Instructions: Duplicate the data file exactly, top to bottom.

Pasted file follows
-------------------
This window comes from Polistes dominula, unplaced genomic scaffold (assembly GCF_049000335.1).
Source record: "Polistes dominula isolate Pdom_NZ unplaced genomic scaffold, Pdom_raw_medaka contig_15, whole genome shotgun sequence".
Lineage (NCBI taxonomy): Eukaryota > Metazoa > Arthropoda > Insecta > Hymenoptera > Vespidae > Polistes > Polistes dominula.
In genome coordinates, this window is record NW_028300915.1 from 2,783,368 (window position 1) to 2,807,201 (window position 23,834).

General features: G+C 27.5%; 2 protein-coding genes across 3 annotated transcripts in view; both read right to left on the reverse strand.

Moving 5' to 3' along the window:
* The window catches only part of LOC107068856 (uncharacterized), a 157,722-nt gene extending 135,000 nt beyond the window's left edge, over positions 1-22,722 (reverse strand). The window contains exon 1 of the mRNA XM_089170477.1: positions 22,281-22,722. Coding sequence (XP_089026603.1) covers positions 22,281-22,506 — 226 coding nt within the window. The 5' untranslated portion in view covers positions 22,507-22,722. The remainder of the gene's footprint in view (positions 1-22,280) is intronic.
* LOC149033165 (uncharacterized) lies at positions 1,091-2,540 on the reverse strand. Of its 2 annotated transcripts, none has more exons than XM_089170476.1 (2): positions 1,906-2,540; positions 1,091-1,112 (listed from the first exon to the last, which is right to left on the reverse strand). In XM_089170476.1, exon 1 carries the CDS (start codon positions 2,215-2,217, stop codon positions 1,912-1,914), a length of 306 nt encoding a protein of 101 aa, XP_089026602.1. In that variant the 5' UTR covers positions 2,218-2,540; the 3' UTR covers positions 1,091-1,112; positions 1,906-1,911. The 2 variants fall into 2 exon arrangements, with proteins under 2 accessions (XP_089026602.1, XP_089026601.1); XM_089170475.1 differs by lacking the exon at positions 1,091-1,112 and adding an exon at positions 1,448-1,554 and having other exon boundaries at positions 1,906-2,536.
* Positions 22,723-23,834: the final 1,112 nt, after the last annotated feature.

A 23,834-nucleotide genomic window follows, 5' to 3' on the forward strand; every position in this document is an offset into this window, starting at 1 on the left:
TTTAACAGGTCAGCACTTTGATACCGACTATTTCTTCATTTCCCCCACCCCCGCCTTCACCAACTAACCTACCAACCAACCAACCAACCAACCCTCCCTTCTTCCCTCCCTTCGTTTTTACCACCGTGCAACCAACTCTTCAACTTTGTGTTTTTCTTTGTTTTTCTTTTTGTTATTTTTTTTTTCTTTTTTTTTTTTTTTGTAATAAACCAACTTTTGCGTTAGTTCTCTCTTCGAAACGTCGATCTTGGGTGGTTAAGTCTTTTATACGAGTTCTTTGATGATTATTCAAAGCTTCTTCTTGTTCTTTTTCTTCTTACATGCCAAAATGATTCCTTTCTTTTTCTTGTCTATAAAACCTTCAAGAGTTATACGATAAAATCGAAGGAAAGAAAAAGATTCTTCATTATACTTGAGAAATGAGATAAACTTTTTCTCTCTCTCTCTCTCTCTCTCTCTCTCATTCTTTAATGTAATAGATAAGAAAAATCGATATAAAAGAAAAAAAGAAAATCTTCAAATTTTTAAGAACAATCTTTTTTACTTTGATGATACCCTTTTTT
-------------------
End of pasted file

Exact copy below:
This window comes from Polistes dominula, unplaced genomic scaffold (assembly GCF_049000335.1).
Source record: "Polistes dominula isolate Pdom_NZ unplaced genomic scaffold, Pdom_raw_medaka contig_15, whole genome shotgun sequence".
Lineage (NCBI taxonomy): Eukaryota > Metazoa > Arthropoda > Insecta > Hymenoptera > Vespidae > Polistes > Polistes dominula.
In genome coordinates, this window is record NW_028300915.1 from 2,783,368 (window position 1) to 2,807,201 (window position 23,834).

General features: G+C 27.5%; 2 protein-coding genes across 3 annotated transcripts in view; both read right to left on the reverse strand.

Moving 5' to 3' along the window:
* The window catches only part of LOC107068856 (uncharacterized), a 157,722-nt gene extending 135,000 nt beyond the window's left edge, over positions 1-22,722 (reverse strand). The window contains exon 1 of the mRNA XM_089170477.1: positions 22,281-22,722. Coding sequence (XP_089026603.1) covers positions 22,281-22,506 — 226 coding nt within the window. The 5' untranslated portion in view covers positions 22,507-22,722. The remainder of the gene's footprint in view (positions 1-22,280) is intronic.
* LOC149033165 (uncharacterized) lies at positions 1,091-2,540 on the reverse strand. Of its 2 annotated transcripts, none has more exons than XM_089170476.1 (2): positions 1,906-2,540; positions 1,091-1,112 (listed from the first exon to the last, which is right to left on the reverse strand). In XM_089170476.1, exon 1 carries the CDS (start codon positions 2,215-2,217, stop codon positions 1,912-1,914), a length of 306 nt encoding a protein of 101 aa, XP_089026602.1. In that variant the 5' UTR covers positions 2,218-2,540; the 3' UTR covers positions 1,091-1,112; positions 1,906-1,911. The 2 variants fall into 2 exon arrangements, with proteins under 2 accessions (XP_089026602.1, XP_089026601.1); XM_089170475.1 differs by lacking the exon at positions 1,091-1,112 and adding an exon at positions 1,448-1,554 and having other exon boundaries at positions 1,906-2,536.
* Positions 22,723-23,834: the final 1,112 nt, after the last annotated feature.

A 23,834-nucleotide genomic window follows, 5' to 3' on the forward strand; every position in this document is an offset into this window, starting at 1 on the left:
TTTAACAGGTCAGCACTTTGATACCGACTATTTCTTCATTTCCCCCACCCCCGCCTTCACCAACTAACCTACCAACCAACCAACCAACCAACCCTCCCTTCTTCCCTCCCTTCGTTTTTACCACCGTGCAACCAACTCTTCAACTTTGTGTTTTTCTTTGTTTTTCTTTTTGTTATTTTTTTTTTCTTTTTTTTTTTTTTTGTAATAAACCAACTTTTGCGTTAGTTCTCTCTTCGAAACGTCGATCTTGGGTGGTTAAGTCTTTTATACGAGTTCTTTGATGATTATTCAAAGCTTCTTCTTGTTCTTTTTCTTCTTACATGCCAAAATGATTCCTTTCTTTTTCTTGTCTATAAAACCTTCAAGAGTTATACGATAAAATCGAAGGAAAGAAAAAGATTCTTCATTATACTTGAGAAATGAGATAAACTTTTTCTCTCTCTCTCTCTCTCTCTCTCTCTCATTCTTTAATGTAATAGATAAGAAAAATCGATATAAAAGAAAAAAAGAAAATCTTCAAATTTTTAAGAACAATCTTTTTTACTTTGATGATACCCTTTTTT